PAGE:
An inmate serving a life sentence for two gruesome knife murders has won his court challenge of a disciplinary charge after two handmade knives and a key were found in “a very good hiding spot” in his prison cell.
Guards found the dangerous contraband hidden within the legs of the bed frame that had been unbolted from the floor in the cell of Jamie Cliff.
A prison investigation, however, was not able to prove Cliff put it there or knew it was there because the institution did not log whether his cell was searched prior to him being assigned to it, a Federal Court judge has ruled.
The search for Cliff’s cell in Warkworth Institution, a medium-security prison near Campbellford, Ont., Was a lawful and fruitful one.
Two shanks, which are what secret jail-made slashing or stabbing weapons are called, and a key to an unspecified lock were found inside the bed frame’s legs, which were supposed to be bolted to the floor.
Cliff pleaded not guilty to the institutional disciplinary charge of being in possession of contraband.
The ingenuity of the hiding spot was noted by officials.
The prison system “would be basically condoning somebody for finding a very good hiding spot,” if Cliff wasn’t held accountable, ruled by the Correctional Service of Canada’s Independent Chairperson (ICP) who originally heard Cliff’s case.
Cliff was found guilty and fined. He appealed the decision to the Federal Court, seeking a judicial review of the ICP’s ruling.
John Dillon, a lawyer representing Cliff, argued the charge could not be proven beyond a reasonable doubt because there were no records that the cell had been searched and cleared of contraband before Cliff was placed there about 30 days before the shanks were found.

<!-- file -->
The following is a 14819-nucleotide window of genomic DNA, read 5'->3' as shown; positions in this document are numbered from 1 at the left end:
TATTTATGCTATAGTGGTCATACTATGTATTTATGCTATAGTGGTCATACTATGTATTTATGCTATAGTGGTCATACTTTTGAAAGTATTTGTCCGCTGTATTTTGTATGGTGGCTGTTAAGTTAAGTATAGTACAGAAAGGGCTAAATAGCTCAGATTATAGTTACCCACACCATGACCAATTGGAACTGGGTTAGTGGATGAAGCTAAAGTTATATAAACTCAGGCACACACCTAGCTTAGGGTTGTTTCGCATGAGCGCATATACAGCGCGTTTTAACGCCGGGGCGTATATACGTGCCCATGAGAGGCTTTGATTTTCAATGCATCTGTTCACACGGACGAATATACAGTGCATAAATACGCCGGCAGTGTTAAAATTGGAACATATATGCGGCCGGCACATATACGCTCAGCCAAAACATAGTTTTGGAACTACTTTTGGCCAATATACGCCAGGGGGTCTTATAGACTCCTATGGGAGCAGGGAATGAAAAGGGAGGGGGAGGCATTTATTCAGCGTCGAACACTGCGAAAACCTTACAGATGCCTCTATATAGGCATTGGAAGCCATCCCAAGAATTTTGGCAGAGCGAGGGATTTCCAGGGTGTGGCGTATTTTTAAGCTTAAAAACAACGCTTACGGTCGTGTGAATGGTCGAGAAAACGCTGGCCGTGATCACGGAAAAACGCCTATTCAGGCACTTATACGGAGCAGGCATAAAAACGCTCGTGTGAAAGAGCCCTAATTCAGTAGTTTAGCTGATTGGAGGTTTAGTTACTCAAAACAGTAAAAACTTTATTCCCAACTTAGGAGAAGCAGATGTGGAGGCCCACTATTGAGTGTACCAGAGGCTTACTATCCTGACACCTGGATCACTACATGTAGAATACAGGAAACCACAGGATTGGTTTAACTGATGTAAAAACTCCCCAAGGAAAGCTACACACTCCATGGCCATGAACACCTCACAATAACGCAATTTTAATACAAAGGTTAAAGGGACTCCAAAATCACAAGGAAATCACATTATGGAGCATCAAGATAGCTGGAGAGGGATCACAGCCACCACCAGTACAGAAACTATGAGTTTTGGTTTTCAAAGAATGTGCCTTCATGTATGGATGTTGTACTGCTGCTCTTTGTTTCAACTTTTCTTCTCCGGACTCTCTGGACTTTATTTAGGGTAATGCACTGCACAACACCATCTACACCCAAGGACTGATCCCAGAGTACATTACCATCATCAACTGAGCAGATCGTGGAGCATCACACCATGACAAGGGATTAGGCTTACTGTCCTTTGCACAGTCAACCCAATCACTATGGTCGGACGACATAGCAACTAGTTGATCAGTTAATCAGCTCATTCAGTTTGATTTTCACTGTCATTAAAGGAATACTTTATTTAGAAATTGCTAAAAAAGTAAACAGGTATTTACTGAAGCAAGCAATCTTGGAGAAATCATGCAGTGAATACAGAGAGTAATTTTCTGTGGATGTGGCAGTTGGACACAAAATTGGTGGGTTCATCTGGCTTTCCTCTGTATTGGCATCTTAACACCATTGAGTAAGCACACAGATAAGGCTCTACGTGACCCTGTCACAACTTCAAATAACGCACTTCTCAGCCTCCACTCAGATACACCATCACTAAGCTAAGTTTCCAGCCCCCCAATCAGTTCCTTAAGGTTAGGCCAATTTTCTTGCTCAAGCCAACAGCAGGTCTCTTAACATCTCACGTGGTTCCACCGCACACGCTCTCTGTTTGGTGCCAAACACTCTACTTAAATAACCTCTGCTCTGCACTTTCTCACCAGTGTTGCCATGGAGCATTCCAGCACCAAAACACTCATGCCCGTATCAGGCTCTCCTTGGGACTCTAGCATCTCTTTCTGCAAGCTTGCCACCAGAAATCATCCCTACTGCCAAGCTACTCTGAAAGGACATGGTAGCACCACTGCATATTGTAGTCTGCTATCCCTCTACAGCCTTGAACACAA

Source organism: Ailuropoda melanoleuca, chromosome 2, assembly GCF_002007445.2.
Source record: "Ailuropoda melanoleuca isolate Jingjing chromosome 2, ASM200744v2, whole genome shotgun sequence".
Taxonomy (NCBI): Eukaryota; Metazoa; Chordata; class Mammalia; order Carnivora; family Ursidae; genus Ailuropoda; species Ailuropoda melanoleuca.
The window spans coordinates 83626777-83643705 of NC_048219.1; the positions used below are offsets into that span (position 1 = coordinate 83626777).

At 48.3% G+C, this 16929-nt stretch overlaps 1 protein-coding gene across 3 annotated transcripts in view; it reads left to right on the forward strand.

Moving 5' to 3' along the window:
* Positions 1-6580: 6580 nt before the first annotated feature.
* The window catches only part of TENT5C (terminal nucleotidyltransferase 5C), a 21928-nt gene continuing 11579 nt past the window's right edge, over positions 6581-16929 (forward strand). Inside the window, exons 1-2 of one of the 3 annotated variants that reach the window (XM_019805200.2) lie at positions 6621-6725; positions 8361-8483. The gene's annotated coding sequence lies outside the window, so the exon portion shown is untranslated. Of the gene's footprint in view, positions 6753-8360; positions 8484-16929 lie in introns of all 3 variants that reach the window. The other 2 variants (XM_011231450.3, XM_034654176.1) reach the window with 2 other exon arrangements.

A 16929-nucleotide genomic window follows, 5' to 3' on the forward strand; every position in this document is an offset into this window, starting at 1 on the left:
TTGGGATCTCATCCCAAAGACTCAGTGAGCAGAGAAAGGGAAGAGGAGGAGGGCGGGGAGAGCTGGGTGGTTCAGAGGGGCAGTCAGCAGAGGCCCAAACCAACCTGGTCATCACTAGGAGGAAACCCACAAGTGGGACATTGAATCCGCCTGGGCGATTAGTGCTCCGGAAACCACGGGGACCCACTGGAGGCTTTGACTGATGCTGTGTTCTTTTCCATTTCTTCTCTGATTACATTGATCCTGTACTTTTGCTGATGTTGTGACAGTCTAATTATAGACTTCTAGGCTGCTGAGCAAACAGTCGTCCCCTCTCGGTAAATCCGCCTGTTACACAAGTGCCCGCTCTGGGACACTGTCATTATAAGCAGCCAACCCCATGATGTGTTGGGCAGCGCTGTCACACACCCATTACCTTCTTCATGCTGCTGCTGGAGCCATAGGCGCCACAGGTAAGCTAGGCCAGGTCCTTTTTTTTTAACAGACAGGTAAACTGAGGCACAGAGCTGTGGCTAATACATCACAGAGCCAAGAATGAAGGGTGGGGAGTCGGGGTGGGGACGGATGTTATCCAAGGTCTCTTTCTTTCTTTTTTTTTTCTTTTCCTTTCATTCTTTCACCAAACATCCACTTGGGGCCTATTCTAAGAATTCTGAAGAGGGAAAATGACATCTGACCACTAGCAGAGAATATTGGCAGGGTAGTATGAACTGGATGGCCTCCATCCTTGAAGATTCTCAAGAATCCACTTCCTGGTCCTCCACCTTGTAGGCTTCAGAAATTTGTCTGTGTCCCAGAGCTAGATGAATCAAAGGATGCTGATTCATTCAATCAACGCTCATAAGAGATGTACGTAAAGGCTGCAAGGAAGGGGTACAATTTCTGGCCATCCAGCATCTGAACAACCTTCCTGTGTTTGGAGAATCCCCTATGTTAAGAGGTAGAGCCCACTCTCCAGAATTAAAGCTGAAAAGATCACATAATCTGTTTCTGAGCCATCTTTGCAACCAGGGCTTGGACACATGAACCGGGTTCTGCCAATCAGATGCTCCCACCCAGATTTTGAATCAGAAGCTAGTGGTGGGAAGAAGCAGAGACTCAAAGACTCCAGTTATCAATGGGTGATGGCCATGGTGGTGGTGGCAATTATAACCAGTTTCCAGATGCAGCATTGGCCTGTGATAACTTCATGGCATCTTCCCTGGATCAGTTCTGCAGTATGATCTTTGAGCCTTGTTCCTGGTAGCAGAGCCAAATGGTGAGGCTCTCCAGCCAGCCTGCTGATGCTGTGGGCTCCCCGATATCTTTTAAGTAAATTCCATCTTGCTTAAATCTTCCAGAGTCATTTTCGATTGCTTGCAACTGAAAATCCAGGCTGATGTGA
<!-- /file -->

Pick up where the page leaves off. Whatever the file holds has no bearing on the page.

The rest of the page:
The ICP ruled the lack of prison evidence of any search prior to assigning Cliff to the cell, and, in fact, no records on when Cliff was even moved into it, did not hurt the prison’s case.
In cases of possession of contraband, the prison is required to prove beyond a reasonable doubt that an inmate had knowledge and control of the contraband. Evidence of knowing may be inferred from the facts of a case, jurisprudence says, because inmates seldom admit contraband is theirs.
In this case, that requirement was not met, ruled Federal Court Judge Janet Fuhrer.
The ICP’s decision seemed to be based on the prison’s need to crack down on legal defenses against innovative hiding places, and the need for “fast and efficient” disciplinary proceedings in order to ensure “order and discipline.”
Fuhrer said that wasn’t enough.
“While this may be the case, I find it does not explain in any meaningful, let alone reasonable manner, the ICP’s determination of guilt beyond a reasonable doubt. In other words, while deterrence may be in the institution’s interests, it does not explain intelligibly the Applicant’s guilt beyond a reasonable doubt.
“The Decision lacks intelligibility and transparency, and thus warrants this Court’s intervention.” The hearing on it was held last month and the decision was released this week.
The court ordered a new institutional hearing for Cliff’s charge.
Dillon, Cliff’s lawyer, said it was a good decision.
“He had only been in the cell for 30 days,” Dillon said in an interview.
“He did not have any tools, there is no way he could have unscrewed or unbolted the bed. There was no information when the cell had last been searched. ”
Cliff has a history of waging court challenges to prison actions, with some success.
His biggest court case, however, ended decidedly against him.
A jury found Cliff guilty in 2011 of two counts of second-degree murder for killing his former girlfriend, Lana Christophersen, 26, and her roommate, Andrew Gawley, 21, in Vancouver.
After stabbing both, Gawley was doused in gasoline and lit on fire. The fire caused an explosion at the apartment building. Cliff had 48 prior convictions at the time, including one for manslaughter.
The judge hearing his criminal case gave him the harshest punishment allowed: a life sentence with no parole eligibility from prison for 25 years, a punishment usually reserved for first-degree murder.
In 2016, Cliff complained he was being treated unfairly by prison officials when he was transferred back to a maximum-security prison. Guards deemed him a safety risk after a report said he was arranging for other inmates to be beaten, and other infractions.
He appealed and won that case as well – also related to prison record keeping. Cliff said he was not given adequate information about the allegations against him and Corrections officials could not prove they had.